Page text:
by Rosalyn Wraight
Aug 11, 2008
Contemporary/ Mystery/ Lesbian
The day before lesbian detective Laura McCallister's vacation, an elderly man, Tobias Faraday, is found dead in his estate, a victim of an apparent poisoning. While all the evidence clearly points in one direction, a deathly cold hand, clenched to her shoulder, steers her in another. She is led through a maze of riddles and codes, secrets and sins.
She looks into Faraday's cloudy eyes with a vow to determine the truth. What she didn't expect is that he would end up peering into her own. The investigation becomes excruciatingly personal, leaving her struggling to face her own secrets and sins.
Who killed Tobias Faraday? Is it really as simple as it seems? And what does the painting in his sitting room--crafted by her lover of ten years, Holly Crawford--have to do with it all? Can she solve the mystery without getting mired down in her own fears and pain? And, can she do it in time for her and Holly to catch that plane to
Secrets and Sins is a nicely done old-fashioned whodunit set in contemporary times. While having the aura of a retro mystery due to the age of the victim and his way of acting and speaking, a carry over from a time past, Secrets and Sins moved along at a fast, modern day pace with all the uses of contemporary technology mixed with traditional detective work.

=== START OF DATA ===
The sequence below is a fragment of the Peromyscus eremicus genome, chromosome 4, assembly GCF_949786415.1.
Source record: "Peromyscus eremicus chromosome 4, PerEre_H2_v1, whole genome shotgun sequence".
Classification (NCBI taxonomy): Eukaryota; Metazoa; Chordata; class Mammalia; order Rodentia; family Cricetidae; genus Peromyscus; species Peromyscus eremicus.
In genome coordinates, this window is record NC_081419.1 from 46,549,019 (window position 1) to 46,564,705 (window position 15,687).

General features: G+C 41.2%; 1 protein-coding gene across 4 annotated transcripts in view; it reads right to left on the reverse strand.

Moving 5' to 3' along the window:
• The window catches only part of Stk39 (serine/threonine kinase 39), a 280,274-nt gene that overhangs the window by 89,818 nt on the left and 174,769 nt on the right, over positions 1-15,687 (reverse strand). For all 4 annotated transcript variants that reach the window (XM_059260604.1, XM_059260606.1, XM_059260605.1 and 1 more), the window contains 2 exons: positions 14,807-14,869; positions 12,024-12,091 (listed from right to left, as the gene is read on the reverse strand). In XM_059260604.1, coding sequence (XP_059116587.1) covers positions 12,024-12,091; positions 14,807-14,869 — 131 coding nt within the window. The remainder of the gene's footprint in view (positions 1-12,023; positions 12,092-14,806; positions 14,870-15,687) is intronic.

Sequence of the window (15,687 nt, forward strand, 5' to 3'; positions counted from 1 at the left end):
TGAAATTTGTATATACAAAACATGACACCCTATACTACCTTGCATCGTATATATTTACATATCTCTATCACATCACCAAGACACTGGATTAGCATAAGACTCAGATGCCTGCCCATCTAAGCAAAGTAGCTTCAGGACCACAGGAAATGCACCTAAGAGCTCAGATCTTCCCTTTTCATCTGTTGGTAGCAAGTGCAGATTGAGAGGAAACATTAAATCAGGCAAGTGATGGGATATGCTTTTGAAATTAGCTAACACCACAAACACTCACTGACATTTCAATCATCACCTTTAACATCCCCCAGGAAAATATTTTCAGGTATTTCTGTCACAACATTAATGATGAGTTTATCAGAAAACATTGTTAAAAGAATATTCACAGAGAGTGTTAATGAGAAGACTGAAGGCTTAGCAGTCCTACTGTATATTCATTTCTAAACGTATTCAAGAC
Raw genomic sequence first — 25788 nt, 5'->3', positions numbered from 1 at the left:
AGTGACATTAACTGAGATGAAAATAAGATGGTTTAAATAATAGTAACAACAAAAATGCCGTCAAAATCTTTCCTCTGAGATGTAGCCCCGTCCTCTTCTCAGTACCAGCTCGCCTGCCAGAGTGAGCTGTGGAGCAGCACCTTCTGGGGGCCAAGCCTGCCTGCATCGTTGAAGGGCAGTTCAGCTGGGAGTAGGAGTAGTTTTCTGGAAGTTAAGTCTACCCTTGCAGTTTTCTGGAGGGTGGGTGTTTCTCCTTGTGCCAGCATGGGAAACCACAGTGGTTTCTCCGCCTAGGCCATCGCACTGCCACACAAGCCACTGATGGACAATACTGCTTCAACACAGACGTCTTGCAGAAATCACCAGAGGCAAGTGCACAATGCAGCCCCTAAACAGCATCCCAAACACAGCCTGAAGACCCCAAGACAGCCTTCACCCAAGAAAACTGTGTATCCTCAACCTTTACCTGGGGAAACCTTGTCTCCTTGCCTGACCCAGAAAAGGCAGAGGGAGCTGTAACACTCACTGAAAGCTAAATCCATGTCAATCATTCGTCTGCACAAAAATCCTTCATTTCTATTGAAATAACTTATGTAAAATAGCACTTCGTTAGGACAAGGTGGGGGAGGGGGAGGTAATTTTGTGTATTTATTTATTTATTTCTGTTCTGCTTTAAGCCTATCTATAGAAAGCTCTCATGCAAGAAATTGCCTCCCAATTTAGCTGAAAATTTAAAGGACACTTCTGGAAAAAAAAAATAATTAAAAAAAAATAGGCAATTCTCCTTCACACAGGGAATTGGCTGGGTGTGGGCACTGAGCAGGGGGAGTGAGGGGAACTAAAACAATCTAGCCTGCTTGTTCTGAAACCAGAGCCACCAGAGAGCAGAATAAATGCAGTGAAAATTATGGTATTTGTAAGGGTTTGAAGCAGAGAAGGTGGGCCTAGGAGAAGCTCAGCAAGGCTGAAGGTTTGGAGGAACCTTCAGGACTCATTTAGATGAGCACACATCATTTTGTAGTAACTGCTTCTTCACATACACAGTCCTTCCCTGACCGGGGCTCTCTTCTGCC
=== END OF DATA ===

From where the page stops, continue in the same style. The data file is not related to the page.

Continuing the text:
McCallister, as everyone calls her, is getting ready to go on vacation with her live-in lover/ partner Holly when she’s called to a murder scene. It looks all cut and dry as to who the murderer is so she and Holly manage to get to the airport in time to have their vacation. Not so fast though…McCallister has a gnawing, bad feeling in her stomach about this case and Holly, realizing that her lover will not be able to relax, tells her to forget about the holiday for now.
It turns out that old man Faraday, the victim, was a mystery buff and has set up an elaborate puzzle just for McCallister, leaving a series of clues along the way for her to follow and decipher to help her know what really happened. Along the way, McCallister also finds out things about herself that she’d rather not have to think about.
I really liked this story. I’m a huge fan of the mystery genre and it’s what I mostly read before getting into romance and erotica. On that level this book was very entertaining and well done. As a mystery, Rosalyn Wraight managed to keep it fresh by adding in many twists to the plot, keeping the story from being totally predictable.
As McCallister gets the clues left to her by Faraday, so do we the readers and the step by step process kept me curious as to how it all pans out. Moreover, I liked the idea that the victim has set up all the clues prior to his death somehow knowing what might happen making it a game of wits with McCallister whom he admired, even in his death. Then there’s the private romantic life of McCallister…